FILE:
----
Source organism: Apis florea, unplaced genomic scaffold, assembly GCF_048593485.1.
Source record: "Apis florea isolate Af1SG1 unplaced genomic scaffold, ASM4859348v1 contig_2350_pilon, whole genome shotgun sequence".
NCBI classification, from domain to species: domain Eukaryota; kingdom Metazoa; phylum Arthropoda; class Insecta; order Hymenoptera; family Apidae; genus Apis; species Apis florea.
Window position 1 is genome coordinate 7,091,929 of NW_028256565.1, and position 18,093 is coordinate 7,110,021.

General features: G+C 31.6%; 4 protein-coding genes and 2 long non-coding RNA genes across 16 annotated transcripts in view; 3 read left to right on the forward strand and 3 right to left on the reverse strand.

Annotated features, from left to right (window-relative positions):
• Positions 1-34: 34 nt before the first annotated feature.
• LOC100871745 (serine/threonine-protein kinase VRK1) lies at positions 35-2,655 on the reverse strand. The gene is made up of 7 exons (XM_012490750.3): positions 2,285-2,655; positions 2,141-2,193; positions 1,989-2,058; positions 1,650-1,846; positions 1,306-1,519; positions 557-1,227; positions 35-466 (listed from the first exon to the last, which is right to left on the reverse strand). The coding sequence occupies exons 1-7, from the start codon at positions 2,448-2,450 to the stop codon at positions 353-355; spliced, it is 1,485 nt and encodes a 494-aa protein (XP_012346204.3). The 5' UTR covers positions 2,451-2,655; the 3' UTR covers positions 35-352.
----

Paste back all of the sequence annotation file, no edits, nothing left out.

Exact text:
Source organism: Apis florea, unplaced genomic scaffold, assembly GCF_048593485.1.
Source record: "Apis florea isolate Af1SG1 unplaced genomic scaffold, ASM4859348v1 contig_2350_pilon, whole genome shotgun sequence".
NCBI classification, from domain to species: domain Eukaryota; kingdom Metazoa; phylum Arthropoda; class Insecta; order Hymenoptera; family Apidae; genus Apis; species Apis florea.
Window position 1 is genome coordinate 7,091,929 of NW_028256565.1, and position 18,093 is coordinate 7,110,021.

General features: G+C 31.6%; 4 protein-coding genes and 2 long non-coding RNA genes across 16 annotated transcripts in view; 3 read left to right on the forward strand and 3 right to left on the reverse strand.

Annotated features, from left to right (window-relative positions):
• Positions 1-34: 34 nt before the first annotated feature.
• LOC100871745 (serine/threonine-protein kinase VRK1) lies at positions 35-2,655 on the reverse strand. The gene is made up of 7 exons (XM_012490750.3): positions 2,285-2,655; positions 2,141-2,193; positions 1,989-2,058; positions 1,650-1,846; positions 1,306-1,519; positions 557-1,227; positions 35-466 (listed from the first exon to the last, which is right to left on the reverse strand). The coding sequence occupies exons 1-7, from the start codon at positions 2,448-2,450 to the stop codon at positions 353-355; spliced, it is 1,485 nt and encodes a 494-aa protein (XP_012346204.3). The 5' UTR covers positions 2,451-2,655; the 3' UTR covers positions 35-352.